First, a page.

Contact holes 155 may be formed to expose the upper surfaces of the lower impurity regions 140 by patterning the lower interlayer insulation layer 150. The bottom contact holes 155 may be formed by etching (e.g., anisotropic etching) using an etching solution (e.g., etching recipe) with an etching selectivity relative to the semiconductor substrate 100. The contact holes 155 may expose the upper surfaces of the lower impurity regions 140 disposed on the each side of the cell strings 500. Consequently, one cell string 500 may include two contact holes 155, and each contact hole 155 may be used as a passage to connect the ground select transistor and the string select transistor with the cell string 500.

An epitaxial layer 160 may be formed to fill the contact holes 155. The epitaxial layer 160 may be a single-crystalline silicon formed using an epitaxial growth process, technique and/or method. In at least this example, the epitaxial layer 160 may have the same or substantially the same conductive type as the lower impurity region 140, and the epitaxial growth process may include injecting impurities into the epitaxial layer 160. The impurities may be injected in-situ, for example, during the formation of the epitaxial layer.

According to at least this example embodiment, the forming of the epitaxial layer 160 may be performed using a selective epitaxial process. A selective epitaxial process is a process in which silicon layer of a single-crystalline structure grows locally from an exposed region of the semiconductor substrate 100. Consequently, in at least this example embodiment, the epitaxial layer 160 may not grow from the upper surface and the sidewall of the lower interlayer insulation layer 150. The selective epitaxial process may include growing a single-crystalline silicon in a temperature of about 800° C. through a process gas including, for example, DCS (Dichlorosilane), HCl (Hydrochloric acid) or the like. To stabilize the grown single-crystalline silicon layer, a thermal process may be performed. As mentioned in the related art, as the semiconductor device becomes more highly integrated, the widths of the contact holes 155 may be reduced, and filling contact holes 155 using related art deposition techniques may be more difficult. However, as described the above, selectively growing a single-crystalline silicon layer from regions exposed through the contact holes 155 may reduce these and/or other difficulties.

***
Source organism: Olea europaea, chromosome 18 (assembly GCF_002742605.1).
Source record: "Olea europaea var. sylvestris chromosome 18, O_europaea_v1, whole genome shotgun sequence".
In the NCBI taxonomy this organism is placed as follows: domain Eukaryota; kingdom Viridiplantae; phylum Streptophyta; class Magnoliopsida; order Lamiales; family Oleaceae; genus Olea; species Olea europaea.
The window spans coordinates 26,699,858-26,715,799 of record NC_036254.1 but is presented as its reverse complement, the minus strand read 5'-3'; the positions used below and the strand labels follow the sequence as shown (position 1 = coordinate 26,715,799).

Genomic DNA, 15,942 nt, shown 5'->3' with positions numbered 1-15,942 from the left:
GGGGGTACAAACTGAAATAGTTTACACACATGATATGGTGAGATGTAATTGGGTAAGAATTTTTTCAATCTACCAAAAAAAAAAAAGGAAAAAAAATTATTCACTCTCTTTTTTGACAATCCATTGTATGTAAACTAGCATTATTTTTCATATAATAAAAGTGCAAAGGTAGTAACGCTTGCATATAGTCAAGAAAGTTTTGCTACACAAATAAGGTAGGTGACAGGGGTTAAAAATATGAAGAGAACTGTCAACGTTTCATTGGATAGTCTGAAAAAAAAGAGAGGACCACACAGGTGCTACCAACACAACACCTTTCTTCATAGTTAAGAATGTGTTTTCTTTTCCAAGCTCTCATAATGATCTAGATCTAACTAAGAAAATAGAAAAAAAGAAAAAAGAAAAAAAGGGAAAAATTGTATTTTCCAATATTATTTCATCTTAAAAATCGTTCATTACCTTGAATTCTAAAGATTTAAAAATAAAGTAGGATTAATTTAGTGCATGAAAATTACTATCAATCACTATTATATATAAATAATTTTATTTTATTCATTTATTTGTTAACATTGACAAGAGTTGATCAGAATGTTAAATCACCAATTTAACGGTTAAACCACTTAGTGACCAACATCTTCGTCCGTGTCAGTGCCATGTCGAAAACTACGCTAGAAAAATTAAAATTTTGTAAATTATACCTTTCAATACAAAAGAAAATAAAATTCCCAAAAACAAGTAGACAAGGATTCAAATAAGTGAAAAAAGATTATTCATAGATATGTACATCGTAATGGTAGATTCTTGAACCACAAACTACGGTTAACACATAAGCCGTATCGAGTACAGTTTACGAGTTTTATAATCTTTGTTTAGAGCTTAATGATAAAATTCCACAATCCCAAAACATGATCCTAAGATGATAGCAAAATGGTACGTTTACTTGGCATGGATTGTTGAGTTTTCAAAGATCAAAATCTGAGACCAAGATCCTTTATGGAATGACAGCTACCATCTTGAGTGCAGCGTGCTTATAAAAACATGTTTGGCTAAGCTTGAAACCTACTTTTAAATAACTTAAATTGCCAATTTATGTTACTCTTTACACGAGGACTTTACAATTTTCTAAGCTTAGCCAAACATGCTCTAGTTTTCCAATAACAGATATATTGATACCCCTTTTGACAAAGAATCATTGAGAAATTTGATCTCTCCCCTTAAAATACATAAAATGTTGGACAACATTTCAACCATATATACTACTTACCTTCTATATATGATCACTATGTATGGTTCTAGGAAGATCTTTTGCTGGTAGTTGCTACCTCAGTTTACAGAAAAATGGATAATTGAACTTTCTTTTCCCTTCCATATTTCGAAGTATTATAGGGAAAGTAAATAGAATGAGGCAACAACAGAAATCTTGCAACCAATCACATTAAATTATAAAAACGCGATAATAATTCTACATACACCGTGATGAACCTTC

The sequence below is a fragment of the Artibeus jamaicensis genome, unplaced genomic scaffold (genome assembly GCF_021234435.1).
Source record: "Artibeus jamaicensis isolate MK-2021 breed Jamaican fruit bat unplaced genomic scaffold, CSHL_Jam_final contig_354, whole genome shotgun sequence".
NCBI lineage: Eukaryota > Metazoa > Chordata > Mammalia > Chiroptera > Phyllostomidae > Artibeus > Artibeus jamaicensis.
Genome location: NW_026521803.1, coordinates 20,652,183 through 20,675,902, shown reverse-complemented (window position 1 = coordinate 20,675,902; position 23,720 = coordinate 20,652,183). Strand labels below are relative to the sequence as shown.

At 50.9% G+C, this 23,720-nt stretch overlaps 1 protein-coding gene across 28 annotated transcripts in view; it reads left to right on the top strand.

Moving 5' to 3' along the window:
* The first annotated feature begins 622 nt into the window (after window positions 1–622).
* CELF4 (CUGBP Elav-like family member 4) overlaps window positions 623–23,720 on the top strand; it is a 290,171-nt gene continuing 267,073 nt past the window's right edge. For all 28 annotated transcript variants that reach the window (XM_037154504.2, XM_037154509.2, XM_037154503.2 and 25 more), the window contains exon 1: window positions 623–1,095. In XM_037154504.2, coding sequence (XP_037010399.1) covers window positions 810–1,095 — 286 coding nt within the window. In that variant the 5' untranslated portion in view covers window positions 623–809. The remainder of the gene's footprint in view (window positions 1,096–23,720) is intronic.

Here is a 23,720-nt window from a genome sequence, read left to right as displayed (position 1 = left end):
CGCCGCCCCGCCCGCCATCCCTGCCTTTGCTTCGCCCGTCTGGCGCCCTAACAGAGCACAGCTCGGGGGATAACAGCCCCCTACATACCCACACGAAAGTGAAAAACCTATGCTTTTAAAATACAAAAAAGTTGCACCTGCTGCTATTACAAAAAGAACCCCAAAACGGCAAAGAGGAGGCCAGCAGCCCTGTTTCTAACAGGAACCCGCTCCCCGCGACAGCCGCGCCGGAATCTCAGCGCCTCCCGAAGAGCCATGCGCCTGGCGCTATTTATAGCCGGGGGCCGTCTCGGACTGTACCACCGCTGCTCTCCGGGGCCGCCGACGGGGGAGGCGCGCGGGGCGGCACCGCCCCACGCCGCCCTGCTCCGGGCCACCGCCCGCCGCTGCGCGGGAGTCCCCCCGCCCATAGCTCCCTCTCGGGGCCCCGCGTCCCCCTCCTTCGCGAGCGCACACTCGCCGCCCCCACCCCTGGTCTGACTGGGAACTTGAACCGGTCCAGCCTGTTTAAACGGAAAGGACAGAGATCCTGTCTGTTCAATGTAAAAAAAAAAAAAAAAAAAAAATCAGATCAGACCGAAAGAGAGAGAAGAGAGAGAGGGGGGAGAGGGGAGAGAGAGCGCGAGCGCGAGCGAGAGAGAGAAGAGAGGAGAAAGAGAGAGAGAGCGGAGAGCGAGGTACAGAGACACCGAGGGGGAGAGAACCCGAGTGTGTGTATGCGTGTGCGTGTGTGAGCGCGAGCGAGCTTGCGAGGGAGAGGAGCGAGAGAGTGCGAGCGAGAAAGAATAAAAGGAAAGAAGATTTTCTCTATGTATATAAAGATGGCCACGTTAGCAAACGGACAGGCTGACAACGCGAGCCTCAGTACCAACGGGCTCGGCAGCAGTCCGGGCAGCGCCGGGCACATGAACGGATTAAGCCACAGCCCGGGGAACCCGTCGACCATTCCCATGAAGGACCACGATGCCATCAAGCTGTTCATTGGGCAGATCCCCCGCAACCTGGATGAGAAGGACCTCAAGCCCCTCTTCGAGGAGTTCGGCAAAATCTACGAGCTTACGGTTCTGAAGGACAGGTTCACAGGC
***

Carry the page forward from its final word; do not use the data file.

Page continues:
Alternatively, the epitaxial growth process may be performed to fill the contact holes 155 with the epitaxial layer 160. In this example, as illustrated in FIGS. 3A and 3B, the epitaxial layer 160 may cover the lower interlayer insulation layer 150.

Referring to FIGS. 4A and 4B, the epitaxial layer 160 may be planarized until the upper surface of the lower interlayer insulation layer 150 is exposed. Accordingly, lower plugs 165 may be formed to fill the contact holes 155. According to the example embodiment described above, the lower plugs 165 may be connected to the lower impurity regions 140 disposed on each side of the cell string 500. The planarization etching of the epitaxial layer 160 may be performed using, for example, chemical mechanical polishing (CMP), or the like. Upper active patterns 170, which may be connected (e.g., directly connected) to lower plugs 165, may be formed on the lower interlayer insulation layer 150. The upper active patterns 170 may be used as channel regions of ground and string select transistors. Source and drain electrons of the ground and string select transistors may be formed in the upper active patterns 170. The upper active patterns 170 may be formed of a silicon layer having a conductive type similar or substantially similar to that of the semiconductor substrate 100.

The forming of the upper active pattern 170 may include patterning an upper active layer after forming the upper active layer on the lower plug 165. The patterning of the upper active layer may include etching (e.g., anisotropically etching) the upper active layer to connect each of the upper active patterns 170 with at least one lower plug 165 using a mask pattern as an etching mask. Consequently, each of two different upper active patterns 170 may be connected to the one cell string 500 through two lower plugs 165 disposed on both sides of the one cell string 500, as illustrated in FIGS. 4A and 4B. According to at least one example embodiment, the upper active layer may be, for example, a polysilicon layer (or the like) formed using a vapor deposition method, or the like.